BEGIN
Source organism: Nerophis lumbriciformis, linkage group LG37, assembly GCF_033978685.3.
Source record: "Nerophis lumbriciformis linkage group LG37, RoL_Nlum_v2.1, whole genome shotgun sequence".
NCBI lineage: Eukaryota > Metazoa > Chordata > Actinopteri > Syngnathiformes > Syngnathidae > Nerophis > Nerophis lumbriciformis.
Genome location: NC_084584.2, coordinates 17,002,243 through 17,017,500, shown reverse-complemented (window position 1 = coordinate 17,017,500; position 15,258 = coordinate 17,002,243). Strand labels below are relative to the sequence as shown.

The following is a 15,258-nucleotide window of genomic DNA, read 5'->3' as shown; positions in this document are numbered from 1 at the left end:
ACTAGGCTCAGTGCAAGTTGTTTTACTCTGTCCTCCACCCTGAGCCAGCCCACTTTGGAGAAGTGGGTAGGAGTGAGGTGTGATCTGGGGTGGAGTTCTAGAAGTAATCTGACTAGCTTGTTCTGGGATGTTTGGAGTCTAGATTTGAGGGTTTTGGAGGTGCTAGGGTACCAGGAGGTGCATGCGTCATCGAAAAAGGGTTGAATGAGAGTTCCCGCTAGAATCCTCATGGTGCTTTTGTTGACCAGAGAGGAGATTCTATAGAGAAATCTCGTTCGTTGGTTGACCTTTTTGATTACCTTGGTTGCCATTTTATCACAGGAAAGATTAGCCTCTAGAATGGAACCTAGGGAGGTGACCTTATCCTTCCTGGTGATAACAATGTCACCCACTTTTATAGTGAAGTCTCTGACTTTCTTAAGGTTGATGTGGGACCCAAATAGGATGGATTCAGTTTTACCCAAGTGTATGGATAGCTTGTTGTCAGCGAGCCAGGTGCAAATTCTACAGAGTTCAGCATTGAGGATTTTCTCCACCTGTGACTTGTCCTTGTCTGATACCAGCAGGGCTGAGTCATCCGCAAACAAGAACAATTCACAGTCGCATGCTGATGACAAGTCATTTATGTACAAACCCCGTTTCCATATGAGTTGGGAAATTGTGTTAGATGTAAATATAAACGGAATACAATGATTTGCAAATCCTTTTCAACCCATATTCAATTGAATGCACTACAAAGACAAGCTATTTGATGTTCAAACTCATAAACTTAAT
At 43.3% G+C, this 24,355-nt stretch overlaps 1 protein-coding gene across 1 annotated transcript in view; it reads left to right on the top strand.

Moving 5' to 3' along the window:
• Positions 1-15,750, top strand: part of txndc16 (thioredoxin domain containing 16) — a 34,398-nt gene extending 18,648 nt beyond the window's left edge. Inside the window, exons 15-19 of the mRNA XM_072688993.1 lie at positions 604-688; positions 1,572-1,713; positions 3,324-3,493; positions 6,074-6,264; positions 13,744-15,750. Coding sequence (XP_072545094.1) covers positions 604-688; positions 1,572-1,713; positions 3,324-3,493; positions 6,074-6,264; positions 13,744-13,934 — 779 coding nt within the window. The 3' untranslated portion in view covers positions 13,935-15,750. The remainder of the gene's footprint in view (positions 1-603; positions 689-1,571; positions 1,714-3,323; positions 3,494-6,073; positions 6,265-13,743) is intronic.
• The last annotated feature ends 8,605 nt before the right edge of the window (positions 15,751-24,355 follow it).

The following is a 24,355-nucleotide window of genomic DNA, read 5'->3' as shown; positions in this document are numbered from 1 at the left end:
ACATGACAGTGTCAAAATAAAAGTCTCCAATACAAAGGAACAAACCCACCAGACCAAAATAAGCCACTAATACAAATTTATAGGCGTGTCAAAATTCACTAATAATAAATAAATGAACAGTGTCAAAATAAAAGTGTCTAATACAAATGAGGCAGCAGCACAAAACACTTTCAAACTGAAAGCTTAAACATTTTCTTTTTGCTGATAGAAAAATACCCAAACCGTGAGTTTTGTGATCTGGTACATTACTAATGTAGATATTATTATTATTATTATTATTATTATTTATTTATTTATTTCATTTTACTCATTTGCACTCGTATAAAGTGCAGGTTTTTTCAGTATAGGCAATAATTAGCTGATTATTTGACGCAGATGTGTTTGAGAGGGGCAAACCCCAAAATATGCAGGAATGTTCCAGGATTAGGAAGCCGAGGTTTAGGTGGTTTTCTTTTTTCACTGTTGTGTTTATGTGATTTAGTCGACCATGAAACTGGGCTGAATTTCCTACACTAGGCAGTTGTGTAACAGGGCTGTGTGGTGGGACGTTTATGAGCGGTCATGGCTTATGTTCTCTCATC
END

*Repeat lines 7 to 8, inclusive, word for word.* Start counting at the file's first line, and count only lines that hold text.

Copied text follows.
At 43.3% G+C, this 24,355-nt stretch overlaps 1 protein-coding gene across 1 annotated transcript in view; it reads left to right on the top strand.

Moving 5' to 3' along the window: